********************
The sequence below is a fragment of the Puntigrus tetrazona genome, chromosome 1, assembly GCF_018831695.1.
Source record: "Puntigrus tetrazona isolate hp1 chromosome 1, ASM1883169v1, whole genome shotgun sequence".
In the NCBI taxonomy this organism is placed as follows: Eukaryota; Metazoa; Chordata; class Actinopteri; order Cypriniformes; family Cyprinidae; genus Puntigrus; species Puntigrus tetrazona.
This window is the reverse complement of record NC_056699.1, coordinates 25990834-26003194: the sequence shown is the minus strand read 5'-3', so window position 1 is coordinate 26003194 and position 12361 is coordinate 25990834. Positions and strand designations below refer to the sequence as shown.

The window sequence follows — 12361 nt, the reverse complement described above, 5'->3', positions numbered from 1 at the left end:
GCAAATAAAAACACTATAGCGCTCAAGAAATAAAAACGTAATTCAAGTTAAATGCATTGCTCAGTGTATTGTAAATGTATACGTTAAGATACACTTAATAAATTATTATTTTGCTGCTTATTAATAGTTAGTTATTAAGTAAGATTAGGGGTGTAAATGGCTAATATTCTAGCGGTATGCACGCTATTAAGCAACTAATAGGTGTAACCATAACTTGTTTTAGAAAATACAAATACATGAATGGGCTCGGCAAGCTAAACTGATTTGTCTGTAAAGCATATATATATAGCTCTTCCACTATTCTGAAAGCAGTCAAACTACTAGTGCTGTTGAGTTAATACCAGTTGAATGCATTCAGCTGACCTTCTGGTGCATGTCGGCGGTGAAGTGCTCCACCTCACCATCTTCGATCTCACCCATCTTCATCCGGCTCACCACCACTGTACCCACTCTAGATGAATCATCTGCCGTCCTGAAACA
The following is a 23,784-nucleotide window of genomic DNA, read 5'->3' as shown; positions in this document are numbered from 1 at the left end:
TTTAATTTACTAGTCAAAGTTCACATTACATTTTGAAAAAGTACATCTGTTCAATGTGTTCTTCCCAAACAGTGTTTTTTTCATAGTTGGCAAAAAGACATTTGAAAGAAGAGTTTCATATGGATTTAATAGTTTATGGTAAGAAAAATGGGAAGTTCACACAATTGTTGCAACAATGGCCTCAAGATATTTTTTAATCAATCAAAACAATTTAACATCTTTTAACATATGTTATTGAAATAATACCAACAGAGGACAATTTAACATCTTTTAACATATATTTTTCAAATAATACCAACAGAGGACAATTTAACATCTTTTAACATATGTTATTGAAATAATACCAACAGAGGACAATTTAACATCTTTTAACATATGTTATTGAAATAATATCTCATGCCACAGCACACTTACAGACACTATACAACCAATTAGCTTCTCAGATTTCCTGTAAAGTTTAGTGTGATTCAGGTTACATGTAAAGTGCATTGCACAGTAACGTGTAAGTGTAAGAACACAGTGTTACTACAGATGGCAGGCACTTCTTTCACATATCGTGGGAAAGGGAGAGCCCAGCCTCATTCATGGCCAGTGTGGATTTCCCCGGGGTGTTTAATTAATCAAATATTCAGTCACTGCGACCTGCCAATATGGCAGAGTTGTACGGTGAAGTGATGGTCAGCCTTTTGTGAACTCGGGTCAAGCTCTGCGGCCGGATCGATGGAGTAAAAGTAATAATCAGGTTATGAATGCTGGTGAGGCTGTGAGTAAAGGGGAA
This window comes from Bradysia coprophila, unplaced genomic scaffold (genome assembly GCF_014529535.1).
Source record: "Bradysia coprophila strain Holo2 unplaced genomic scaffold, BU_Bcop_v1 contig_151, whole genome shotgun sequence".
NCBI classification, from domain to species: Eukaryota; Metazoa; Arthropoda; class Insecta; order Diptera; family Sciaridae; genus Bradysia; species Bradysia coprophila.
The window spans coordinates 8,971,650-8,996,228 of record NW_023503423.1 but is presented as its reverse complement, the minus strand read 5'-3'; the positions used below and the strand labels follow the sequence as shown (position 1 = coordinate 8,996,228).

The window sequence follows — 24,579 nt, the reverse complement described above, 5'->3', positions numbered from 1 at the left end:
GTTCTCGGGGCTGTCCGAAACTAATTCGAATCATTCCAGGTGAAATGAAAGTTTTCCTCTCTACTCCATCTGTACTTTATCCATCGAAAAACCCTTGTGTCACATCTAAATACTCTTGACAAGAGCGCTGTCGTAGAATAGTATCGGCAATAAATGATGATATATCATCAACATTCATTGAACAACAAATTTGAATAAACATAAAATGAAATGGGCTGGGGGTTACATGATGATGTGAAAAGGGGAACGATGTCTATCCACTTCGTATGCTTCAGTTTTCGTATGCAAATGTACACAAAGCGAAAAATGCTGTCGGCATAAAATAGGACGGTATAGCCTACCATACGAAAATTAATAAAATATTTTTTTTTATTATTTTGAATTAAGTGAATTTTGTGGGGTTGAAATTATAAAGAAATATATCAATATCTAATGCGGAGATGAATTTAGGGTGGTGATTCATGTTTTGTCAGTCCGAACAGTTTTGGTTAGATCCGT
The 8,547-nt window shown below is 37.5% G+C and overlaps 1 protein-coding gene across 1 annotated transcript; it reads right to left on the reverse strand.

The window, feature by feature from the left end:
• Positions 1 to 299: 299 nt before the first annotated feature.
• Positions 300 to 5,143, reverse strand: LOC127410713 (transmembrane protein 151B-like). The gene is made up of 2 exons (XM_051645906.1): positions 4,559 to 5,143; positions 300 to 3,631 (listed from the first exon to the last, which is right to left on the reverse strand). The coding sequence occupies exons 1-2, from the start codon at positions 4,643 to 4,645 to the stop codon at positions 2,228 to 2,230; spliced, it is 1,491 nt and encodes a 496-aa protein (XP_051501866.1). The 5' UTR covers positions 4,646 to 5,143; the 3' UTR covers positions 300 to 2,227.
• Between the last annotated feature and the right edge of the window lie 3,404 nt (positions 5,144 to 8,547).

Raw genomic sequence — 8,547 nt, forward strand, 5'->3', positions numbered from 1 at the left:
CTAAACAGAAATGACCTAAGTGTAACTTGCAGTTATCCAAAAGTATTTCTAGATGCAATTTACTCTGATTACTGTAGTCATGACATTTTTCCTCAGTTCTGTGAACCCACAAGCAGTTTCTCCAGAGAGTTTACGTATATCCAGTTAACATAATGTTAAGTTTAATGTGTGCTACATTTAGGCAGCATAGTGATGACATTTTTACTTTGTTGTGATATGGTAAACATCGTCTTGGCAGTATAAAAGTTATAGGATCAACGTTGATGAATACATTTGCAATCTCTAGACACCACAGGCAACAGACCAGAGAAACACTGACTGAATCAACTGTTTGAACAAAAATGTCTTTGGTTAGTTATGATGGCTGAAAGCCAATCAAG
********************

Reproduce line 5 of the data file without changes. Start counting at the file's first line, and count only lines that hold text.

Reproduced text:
The window sequence follows — 12361 nt, the reverse complement described above, 5'->3', positions numbered from 1 at the left end: